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Comment: Re:Well someone has to do it (Score 1) 164

by penguinoid (#49142195) Attached to: The Programmers Who Want To Get Rid of Software Estimates

Business can't plan or talk to customers or have any strategy whatsoever without at least some estimate...that's just the real world. If devs don't give estimates, managers have to make estimates. If managers don't make estimates, business makes estimates. You want devs to do the estimating.

I suspect the problem is not so much the estimates, it's that a manager demands an estimate from their underlings, tells them they don't like that estimate and give them a quicker estimate, promises their customers certain completion by the quicker estimate, and then complains when the programmers can't finish on time or have buggy code. That's without the obligatory change in the project requirements halfway through. At some places the estimate is nothing more that bending over for the manager.

Obligatory Dilbert:

Comment: Re:As a Developer of Heuristic AI ... (Score 1) 377

by penguinoid (#49141979) Attached to: Machine Intelligence and Religion

As a developer of heuristic AI these articles and the general public's fear of "artificial intelligence" is equivocal to someone walking up to a neurosurgeon and stating fears that said neurosurgeon will soon give people the ability to kill every human on Earth by mere thought alone.

Seriously, these AI articles and fear mongering are borderline Twilight Zone in their absurdity. Stop it. You're making it hard for us to make progress.

Glad to be of service. The more we hamper idiots trying to make self-improving intelligence without precautions the better. And yes, once neurosurgeons can use their intelligence to produce indefinite increases in intelligence in their subjects, the same danger applies to them. That might actually be more terrifying than a computer-based runaway increase in intelligence.

Fortunately, we are not yet at the point where a specific human or AI can arbitrarily increase its intelligence in an exponential manner. We still have time to think of what sort of ethics, values, and objectives such an entity ought have.

In fact, what we have now may very well be society increasing in intelligence in an exponential manner, at a seemingly safe rate of growth (we're increasing world population, increasing number of computers, increasing power of computers, increasing education level, increasing overall knowledge, using computers to design better computers, using computers to increase productivity, using computers to improve medicine). Perhaps there is hope.

Comment: Re:Do it the traditional way (Score 1) 377

by penguinoid (#49140377) Attached to: Machine Intelligence and Religion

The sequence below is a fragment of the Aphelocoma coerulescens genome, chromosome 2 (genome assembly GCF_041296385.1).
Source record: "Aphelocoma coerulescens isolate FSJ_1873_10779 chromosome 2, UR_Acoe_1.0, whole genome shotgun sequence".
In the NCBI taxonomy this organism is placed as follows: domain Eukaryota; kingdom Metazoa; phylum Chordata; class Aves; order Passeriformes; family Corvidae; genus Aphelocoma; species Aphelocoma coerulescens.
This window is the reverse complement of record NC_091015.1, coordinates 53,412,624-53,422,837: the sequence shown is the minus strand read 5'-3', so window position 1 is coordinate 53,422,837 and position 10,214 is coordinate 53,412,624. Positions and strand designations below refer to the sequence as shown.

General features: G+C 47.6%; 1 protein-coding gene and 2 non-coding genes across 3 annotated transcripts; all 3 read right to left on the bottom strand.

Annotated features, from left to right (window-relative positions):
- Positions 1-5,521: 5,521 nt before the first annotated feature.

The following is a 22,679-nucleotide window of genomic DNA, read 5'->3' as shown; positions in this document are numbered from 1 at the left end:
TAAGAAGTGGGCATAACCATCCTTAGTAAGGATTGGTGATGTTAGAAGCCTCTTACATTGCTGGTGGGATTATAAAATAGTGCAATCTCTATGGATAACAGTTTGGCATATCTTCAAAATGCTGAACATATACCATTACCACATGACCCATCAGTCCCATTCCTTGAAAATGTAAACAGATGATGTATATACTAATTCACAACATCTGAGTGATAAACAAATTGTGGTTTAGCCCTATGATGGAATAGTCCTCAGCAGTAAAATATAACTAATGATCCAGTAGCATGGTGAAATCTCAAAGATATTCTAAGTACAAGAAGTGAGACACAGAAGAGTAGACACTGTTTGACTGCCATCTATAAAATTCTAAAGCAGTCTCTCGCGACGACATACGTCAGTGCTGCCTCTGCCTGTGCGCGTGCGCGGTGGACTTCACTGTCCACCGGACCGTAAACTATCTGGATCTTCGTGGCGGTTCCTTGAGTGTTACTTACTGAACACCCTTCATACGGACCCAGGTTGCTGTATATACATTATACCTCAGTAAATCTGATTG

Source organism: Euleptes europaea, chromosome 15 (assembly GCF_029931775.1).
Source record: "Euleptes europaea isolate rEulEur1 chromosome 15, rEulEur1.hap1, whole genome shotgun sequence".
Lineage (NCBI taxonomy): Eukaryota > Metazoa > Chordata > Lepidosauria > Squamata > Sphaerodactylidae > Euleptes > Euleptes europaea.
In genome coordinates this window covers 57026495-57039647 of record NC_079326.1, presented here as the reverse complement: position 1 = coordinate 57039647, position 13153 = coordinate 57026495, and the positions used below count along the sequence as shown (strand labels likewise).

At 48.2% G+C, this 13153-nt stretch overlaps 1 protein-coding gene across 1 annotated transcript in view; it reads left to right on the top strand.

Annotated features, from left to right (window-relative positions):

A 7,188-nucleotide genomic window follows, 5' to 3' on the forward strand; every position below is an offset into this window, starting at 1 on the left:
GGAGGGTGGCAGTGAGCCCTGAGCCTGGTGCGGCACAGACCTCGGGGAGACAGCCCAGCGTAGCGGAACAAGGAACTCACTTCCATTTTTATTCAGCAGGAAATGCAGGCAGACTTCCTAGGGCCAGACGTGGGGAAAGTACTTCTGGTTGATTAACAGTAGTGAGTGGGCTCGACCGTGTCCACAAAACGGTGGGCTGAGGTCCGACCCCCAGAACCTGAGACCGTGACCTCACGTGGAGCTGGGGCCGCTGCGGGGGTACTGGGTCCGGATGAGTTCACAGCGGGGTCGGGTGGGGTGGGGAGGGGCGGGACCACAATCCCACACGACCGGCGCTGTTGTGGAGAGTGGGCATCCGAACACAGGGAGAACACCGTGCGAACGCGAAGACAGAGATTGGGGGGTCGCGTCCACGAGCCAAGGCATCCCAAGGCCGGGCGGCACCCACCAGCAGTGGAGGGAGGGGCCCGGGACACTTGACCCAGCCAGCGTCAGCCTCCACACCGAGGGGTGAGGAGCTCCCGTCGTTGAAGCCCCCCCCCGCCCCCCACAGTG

For example, an obvious way to act under values such as those implied by Christianity would be to murder or convert every non-Christian, with a little assistance from current lie-detection technologies to ensure honest.

Well, wouldn't that be in absolute contradiction to the Fifth commandment?

Possibly true*, but it's not clear that an AI would not altruistically sacrifice it's own chance at the afterlife to prevent trillions of souls from going to hell. Besides, most Christians think the commandments in the Old Testament are not only obsolete, but also horrifying (eg few Christians support the Old Testament's death penalty for apostasy, working on the Sabbath, eating blood or fat, etc), though few of them wouldn't quote the OT where it suits them. Muslims are a bit more self-consistent about their religion, but they get a lot of flack (also shrapnel and bullets) for following their religious beliefs.

*However, the commandment against murder would not apply against other types of killing, such as execution for apostasy.

12 If you hear it said about one of the towns the Lord your God is giving you to live in 13 that troublemakers have arisen among you and have led the people of their town astray, saying, “Let us go and worship other gods” (gods you have not known), 14 then you must inquire, probe and investigate it thoroughly. And if it is true and it has been proved that this detestable thing has been done among you, 15 you must certainly put to the sword all who live in that town. You must destroy it completely,[b] both its people and its livestock. 16 You are to gather all the plunder of the town into the middle of the public square and completely burn the town and all its plunder as a whole burnt offering to the Lord your God. That town is to remain a ruin forever, never to be rebuilt, 17 and none of the condemned things[c] are to be found in your hands. Then the Lord will turn from his fierce anger, will show you mercy, and will have compassion on you. He will increase your numbers, as he promised on oath to your ancestors— 18 because you obey the Lord your God by keeping all his commands that I am giving you today and doing what is right in his eyes. -- Deuteronomy 13:12-18